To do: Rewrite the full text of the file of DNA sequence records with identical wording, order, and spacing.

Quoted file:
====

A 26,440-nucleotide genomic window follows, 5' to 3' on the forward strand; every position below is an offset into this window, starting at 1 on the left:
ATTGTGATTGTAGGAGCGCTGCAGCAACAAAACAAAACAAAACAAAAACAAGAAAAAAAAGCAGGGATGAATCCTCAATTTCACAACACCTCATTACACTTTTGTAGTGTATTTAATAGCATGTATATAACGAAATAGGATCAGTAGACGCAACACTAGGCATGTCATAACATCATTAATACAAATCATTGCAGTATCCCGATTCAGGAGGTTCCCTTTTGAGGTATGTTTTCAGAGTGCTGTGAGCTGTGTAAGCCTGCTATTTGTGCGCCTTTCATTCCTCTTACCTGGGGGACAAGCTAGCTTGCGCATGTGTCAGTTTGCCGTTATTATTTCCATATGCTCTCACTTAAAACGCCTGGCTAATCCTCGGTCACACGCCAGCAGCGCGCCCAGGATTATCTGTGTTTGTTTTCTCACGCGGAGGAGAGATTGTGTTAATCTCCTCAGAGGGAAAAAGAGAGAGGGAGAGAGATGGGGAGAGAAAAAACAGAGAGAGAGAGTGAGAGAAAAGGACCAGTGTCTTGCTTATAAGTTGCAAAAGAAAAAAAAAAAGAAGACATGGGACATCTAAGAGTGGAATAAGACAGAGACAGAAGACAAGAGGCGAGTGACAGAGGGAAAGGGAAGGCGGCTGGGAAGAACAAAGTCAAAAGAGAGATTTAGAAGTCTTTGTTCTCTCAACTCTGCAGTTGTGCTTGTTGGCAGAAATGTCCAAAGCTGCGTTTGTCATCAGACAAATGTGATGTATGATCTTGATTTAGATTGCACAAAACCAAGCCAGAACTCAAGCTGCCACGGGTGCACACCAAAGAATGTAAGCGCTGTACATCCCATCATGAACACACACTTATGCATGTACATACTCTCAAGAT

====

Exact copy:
A 26,440-nucleotide genomic window follows, 5' to 3' on the forward strand; every position below is an offset into this window, starting at 1 on the left:
ATTGTGATTGTAGGAGCGCTGCAGCAACAAAACAAAACAAAACAAAAACAAGAAAAAAAAGCAGGGATGAATCCTCAATTTCACAACACCTCATTACACTTTTGTAGTGTATTTAATAGCATGTATATAACGAAATAGGATCAGTAGACGCAACACTAGGCATGTCATAACATCATTAATACAAATCATTGCAGTATCCCGATTCAGGAGGTTCCCTTTTGAGGTATGTTTTCAGAGTGCTGTGAGCTGTGTAAGCCTGCTATTTGTGCGCCTTTCATTCCTCTTACCTGGGGGACAAGCTAGCTTGCGCATGTGTCAGTTTGCCGTTATTATTTCCATATGCTCTCACTTAAAACGCCTGGCTAATCCTCGGTCACACGCCAGCAGCGCGCCCAGGATTATCTGTGTTTGTTTTCTCACGCGGAGGAGAGATTGTGTTAATCTCCTCAGAGGGAAAAAGAGAGAGGGAGAGAGATGGGGAGAGAAAAAACAGAGAGAGAGAGTGAGAGAAAAGGACCAGTGTCTTGCTTATAAGTTGCAAAAGAAAAAAAAAAAGAAGACATGGGACATCTAAGAGTGGAATAAGACAGAGACAGAAGACAAGAGGCGAGTGACAGAGGGAAAGGGAAGGCGGCTGGGAAGAACAAAGTCAAAAGAGAGATTTAGAAGTCTTTGTTCTCTCAACTCTGCAGTTGTGCTTGTTGGCAGAAATGTCCAAAGCTGCGTTTGTCATCAGACAAATGTGATGTATGATCTTGATTTAGATTGCACAAAACCAAGCCAGAACTCAAGCTGCCACGGGTGCACACCAAAGAATGTAAGCGCTGTACATCCCATCATGAACACACACTTATGCATGTACATACTCTCAAGAT